Are you preparing to migrate out of a legacy system? Do you have questions about metadata remediation, repurposing, or enhancement? Of course, you do and we are here to help. During ALA Annual in Chicago, The ALCTS Metadata Interest Group will be sponsoring Metadata Migrations: Managing Methods and Mayhem on Sunday June 25th from 3-4 pm in Room W185bc. During this time, come hear experiences from the front lines with presentations from Maggie Dickson-Metadata Architect from Duke University Libraries; and Gretchen Gueguen-Data Services Coordinator from DPLA. Looking forward in seeing you all in Chicago. Do not forget to add this event to your ALA Conference Scheduler.
Title: Looking Back, Moving Forward: Remediating 20+ Years of Digital Collections Metadata
Presenter: Maggie Dickson, Metadata Architect, Duke University Libraries
Abstract: In 2015, DUL began the process of migrating its digital collections to the Duke Digital Repository, a Fedora/Hydra/Blacklight-based platform. In preparation for this migration, we undertook a large-scale analysis and remediation of metadata describing approximately 112,000 items, created over the course of twenty years, by many different people, and using many different schemas and standards (or not). We formed a task group to make decisions, identify and engage stakeholders, and guide the workflow. This involved reviewing existing properties and values and evaluating the adoption of standards and vocabularies, with an eye toward linked open data and sharing our resources with the DPLA and beyond. The remediation itself (which at the time of this proposal is ongoing) is being completed using OpenRefine, scripting, and many good old spreadsheets. This presentation will describe the process, its challenges and successes, and future directions.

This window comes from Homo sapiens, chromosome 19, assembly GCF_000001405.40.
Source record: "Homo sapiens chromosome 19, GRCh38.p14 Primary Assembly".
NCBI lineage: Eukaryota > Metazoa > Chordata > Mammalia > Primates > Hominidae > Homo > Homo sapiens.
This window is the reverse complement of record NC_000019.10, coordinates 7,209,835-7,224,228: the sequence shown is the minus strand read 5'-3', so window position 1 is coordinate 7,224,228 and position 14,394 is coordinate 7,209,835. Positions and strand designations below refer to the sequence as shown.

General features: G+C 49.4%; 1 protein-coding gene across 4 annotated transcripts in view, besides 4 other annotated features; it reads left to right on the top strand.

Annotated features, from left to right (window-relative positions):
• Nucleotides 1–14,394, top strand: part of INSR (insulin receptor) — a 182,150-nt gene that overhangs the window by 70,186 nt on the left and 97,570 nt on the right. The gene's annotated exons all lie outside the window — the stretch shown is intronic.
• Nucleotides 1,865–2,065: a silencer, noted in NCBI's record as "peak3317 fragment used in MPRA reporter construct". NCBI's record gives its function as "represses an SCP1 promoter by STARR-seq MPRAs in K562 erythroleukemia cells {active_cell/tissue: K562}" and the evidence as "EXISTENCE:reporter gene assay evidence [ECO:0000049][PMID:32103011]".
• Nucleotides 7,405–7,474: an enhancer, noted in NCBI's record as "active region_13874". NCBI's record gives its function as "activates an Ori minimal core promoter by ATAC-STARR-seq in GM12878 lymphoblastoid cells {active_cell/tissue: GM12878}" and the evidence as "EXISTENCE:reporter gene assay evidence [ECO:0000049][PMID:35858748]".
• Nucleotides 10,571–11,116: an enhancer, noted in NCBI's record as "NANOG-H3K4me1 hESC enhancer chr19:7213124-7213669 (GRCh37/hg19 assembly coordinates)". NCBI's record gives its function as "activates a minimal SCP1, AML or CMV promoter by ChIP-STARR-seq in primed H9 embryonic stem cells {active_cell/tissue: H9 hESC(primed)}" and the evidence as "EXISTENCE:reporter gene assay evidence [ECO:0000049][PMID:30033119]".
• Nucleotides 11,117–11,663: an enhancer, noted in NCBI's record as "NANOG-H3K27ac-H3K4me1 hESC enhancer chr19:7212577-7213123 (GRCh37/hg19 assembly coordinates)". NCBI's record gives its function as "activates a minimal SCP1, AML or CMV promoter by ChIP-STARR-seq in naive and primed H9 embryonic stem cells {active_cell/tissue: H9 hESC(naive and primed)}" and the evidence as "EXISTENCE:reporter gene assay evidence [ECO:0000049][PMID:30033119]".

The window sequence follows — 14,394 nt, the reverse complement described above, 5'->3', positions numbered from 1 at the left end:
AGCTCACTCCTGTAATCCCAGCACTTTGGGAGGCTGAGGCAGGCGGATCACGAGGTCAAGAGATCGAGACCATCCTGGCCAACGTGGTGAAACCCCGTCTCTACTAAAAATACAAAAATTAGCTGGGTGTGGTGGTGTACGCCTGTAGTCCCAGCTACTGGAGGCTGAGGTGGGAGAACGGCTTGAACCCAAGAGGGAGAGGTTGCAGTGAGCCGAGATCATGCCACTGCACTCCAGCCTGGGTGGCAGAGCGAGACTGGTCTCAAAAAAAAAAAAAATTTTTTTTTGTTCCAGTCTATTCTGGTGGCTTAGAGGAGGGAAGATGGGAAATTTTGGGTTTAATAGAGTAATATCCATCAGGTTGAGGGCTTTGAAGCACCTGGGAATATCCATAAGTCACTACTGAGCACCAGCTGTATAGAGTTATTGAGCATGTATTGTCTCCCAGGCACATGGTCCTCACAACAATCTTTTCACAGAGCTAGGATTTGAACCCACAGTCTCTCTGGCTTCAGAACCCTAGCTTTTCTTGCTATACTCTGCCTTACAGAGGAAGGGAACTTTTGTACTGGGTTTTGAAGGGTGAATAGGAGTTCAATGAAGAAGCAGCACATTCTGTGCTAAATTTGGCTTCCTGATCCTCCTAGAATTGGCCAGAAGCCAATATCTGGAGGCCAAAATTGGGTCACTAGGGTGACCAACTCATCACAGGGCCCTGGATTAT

Title: The Never-Ending Migration
Presenter: Gretchen Gueguen, Data Services Coordinator, Digital Public Library of America
Abstract: What if all you did was migrate metadata from one system to another? In a sense, that is what metadata mapping at DPLA is like. The first 2.5 million records were harvested and mapped in 2013 from 500 initial partners. Since then DPLA’s collection has grown to nearly 15 million records from more than 2000 contributing institutions. Since the project relies on metadata harvesting and synchronization, metadata is continually being harvested and mapped. This presentation will explore the tools and techniques that DPLA uses to analyze and map metadata from a variety of standard and bespoke metadata formats into a normalized application profile. Recently DPLA has been developing a new open source tool that can be used by anyone to harvest and map and analyze metadata from common data sources such as OAI feeds. Work on the creation of these tools as well as data quality efforts at DPLA will be reviewed.